A visit to the dentist in social distancing times
I went to the dentist today.
A few months that really wouldn’t have been worthy of a blog, unless I was feeling particularly self-indulgent. But in these bizarre times, it was another bite of unreality.
I actually had no idea dentists were open again for normal appointments. And I hadn’t checked my really empty diary for a while, so I had forgotten I would have been due a visit in the real world.
That means when the receptionist called on Thursday to remind me and ask me if I could come in at a slightly different time, I was slightly nonplussed.
I had been hiding behind my front door since before lockdown began. Not shielding, but with enough ticks on the list of factors that mean I would be at risk of having a really horrid time if I caught the virus.
Logically, then, it didn’t make sense for me to venture out for a face-to-face transaction with a dentist when I didn’t even have toothache. And I did think about deferring.
But two things changed my mind.
One, I was getting twinges from time to time. And wouldn’t it be better to know that everything was alright, and to feel the benefit of freshly cleaned teeth? (Of course everything might not be alright, but that was a risk I could take.)
More importantly, perhaps, I was starting to worry about the gap between those of us who wanted to stay in self-imposed exile, and those who were now starting to go out to work and shop in a semblance of normality.
So, after listening to the new arrangements for my appointment, I decided to go. And I’m glad I did – I think.
Here’s how it worked at my surgery. Others may be different of course.
I parked on the forecourt and the receptionist waved me in. I put my signature to the forms on the tablet as usual. To start with I was trying really hard to touch as little as possible, but, as the receptionist said, she would have to clean down everywhere that I had passed anyway, so not to worry.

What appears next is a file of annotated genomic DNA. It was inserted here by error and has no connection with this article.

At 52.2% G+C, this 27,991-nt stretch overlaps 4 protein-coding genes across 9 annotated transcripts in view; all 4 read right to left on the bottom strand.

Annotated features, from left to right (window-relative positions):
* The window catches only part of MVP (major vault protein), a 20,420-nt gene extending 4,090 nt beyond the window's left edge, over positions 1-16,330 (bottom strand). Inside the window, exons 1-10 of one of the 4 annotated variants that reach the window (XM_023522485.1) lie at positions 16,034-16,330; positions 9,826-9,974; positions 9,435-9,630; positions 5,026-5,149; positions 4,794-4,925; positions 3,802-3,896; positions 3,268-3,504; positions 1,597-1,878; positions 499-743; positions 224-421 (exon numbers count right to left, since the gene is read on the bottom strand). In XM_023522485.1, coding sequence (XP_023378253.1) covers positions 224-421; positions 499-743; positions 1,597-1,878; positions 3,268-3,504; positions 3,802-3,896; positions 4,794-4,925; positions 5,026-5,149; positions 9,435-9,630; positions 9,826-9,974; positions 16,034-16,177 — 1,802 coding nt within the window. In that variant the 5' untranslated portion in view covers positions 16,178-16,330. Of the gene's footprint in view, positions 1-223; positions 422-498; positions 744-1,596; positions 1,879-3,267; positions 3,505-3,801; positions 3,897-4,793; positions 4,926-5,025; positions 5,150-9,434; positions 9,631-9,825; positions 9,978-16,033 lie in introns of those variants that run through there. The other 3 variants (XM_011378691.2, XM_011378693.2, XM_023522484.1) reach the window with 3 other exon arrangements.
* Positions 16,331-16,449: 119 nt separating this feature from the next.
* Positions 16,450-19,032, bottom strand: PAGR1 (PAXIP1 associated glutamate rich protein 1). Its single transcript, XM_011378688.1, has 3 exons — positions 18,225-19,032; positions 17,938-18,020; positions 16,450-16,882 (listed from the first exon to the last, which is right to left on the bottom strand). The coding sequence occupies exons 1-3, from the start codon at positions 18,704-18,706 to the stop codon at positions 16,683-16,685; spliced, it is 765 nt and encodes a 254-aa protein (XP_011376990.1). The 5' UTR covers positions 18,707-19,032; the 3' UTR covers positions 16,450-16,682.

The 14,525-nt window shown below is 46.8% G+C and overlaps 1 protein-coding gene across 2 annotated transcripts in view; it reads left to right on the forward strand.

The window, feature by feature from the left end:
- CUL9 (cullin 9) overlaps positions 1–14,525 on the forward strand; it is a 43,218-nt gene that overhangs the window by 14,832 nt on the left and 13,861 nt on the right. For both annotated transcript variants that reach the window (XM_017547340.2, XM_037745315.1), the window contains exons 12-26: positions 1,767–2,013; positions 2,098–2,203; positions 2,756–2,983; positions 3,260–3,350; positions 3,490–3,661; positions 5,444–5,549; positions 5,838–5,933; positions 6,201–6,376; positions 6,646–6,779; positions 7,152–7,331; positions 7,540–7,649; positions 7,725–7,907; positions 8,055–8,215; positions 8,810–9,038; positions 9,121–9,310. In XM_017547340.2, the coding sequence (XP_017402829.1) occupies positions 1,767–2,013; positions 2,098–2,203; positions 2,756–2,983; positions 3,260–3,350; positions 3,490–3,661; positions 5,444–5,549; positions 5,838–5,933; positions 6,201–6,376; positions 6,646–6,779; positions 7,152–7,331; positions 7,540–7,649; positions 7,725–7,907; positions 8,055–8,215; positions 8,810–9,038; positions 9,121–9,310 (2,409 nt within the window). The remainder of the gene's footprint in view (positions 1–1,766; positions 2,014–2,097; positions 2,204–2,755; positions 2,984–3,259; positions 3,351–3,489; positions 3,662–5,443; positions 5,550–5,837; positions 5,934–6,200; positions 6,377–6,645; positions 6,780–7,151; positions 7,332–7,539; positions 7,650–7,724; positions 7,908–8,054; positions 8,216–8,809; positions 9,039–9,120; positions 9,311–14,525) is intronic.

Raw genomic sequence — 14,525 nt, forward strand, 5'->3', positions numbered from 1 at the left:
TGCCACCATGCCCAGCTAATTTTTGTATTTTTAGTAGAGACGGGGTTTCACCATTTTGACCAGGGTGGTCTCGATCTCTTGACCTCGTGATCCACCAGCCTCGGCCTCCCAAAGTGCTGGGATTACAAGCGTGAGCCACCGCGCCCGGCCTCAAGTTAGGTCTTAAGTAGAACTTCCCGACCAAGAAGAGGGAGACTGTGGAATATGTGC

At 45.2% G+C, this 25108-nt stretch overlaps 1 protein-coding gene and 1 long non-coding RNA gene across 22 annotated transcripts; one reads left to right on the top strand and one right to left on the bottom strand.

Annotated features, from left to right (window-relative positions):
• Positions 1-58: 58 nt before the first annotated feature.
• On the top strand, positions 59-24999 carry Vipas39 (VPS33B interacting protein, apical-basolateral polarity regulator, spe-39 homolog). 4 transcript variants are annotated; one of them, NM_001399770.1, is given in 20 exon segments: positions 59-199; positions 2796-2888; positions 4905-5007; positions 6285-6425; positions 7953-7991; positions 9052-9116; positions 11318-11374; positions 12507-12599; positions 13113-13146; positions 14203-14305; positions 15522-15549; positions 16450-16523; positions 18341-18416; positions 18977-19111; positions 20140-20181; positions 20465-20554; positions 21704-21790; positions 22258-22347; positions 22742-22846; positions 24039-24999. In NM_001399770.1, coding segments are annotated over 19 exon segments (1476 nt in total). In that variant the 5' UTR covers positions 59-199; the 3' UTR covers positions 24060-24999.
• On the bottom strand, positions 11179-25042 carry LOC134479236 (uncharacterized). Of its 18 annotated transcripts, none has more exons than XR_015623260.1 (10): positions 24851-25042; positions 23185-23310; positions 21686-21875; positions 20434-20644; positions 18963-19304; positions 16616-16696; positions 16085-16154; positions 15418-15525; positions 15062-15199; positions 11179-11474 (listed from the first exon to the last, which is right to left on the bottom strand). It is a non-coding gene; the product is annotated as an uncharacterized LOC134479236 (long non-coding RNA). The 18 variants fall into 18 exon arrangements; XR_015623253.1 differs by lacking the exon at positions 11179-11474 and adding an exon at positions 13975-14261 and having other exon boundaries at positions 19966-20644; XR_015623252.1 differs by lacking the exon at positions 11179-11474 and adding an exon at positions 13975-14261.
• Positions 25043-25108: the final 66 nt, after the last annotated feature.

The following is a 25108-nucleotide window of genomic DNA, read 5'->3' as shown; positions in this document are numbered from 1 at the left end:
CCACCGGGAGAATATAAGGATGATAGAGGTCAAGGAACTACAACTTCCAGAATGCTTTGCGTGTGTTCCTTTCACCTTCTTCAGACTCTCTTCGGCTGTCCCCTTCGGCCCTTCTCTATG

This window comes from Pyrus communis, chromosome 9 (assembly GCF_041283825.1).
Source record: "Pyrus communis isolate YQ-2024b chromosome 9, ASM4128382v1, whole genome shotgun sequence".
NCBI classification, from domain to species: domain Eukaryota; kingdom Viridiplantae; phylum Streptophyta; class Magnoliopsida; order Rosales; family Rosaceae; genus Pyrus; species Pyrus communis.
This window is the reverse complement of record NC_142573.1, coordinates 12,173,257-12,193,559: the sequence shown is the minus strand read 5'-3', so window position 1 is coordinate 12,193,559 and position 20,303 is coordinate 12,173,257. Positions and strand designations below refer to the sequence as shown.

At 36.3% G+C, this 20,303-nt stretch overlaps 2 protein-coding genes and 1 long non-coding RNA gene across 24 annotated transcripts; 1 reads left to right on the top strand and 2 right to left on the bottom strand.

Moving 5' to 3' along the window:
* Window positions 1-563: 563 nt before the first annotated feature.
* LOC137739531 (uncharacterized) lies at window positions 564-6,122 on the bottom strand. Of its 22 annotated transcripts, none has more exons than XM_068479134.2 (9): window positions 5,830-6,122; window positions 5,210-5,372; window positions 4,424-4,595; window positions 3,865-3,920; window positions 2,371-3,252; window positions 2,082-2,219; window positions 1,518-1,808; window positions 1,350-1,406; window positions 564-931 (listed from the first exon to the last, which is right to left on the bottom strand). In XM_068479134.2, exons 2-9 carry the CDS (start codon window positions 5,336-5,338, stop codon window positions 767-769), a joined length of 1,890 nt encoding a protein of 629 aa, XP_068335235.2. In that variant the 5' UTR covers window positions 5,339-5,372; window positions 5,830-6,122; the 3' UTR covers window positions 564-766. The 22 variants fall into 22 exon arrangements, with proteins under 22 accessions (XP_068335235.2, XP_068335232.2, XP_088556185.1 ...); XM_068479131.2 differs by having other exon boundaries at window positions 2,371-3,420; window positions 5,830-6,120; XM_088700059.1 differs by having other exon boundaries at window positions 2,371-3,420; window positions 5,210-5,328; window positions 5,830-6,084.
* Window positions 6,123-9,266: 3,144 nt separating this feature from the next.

Then I put my bag and sunglasses in a box before entering the dentist’s room. That was certainly different.
Dentist and staff were all kitted up with facemasks and visors. Facemasks are de rigeur at this dentist anyway, so again not that much different. And the visors were pretty lightweight, so not as intimidating as I’d feared they might be.
Before we started, the dental nurse took my temperature with a contactless themometer. I passed.
The checkup by the dentist took 3 minutes max. He muttered things through his mask, but I don’t have good hearing, so no idea exactly which bits were of some concern. Nothing that needed immediate action though it would seem.
Then the dentist took on the hygienist role, and gave my teeth a clean. No sonic cleaner though – that’s not allowed because of the splashing. So back to basics with that metal hook thing. Nowhere near as good a clean, but better than nothing. Sad that I didn’t get full marks for my cleaning in the last six months, as awarded previously by the real hygienist. Not working hard enough with the inderdental brushes he thought. I beg to differ, but why argue with your dentist?
And of course, the bill was for both services, even though the total time spent on my oral care was significantly less than usual.
However, I do understand that businesses need their customers back, even if they’re seeing far few patients in the day than pre-Covid. And while a dentist may not be a low earner, there are costs associated with getting back to work. They have, for example, bought in the full suits that mean they can carry out the splashier procedures, but they’re waiting to have them fit tested, and will have to pay several hundred pounds for that pleasure.
So, teeth cleaned and checked. Plenty that he’s going to be keeping an eye on in future, again. But maybe by the time I go back in January, life will be far closer to normal. Something to aim for, anyway.
Image by mistcaller from Pixabay
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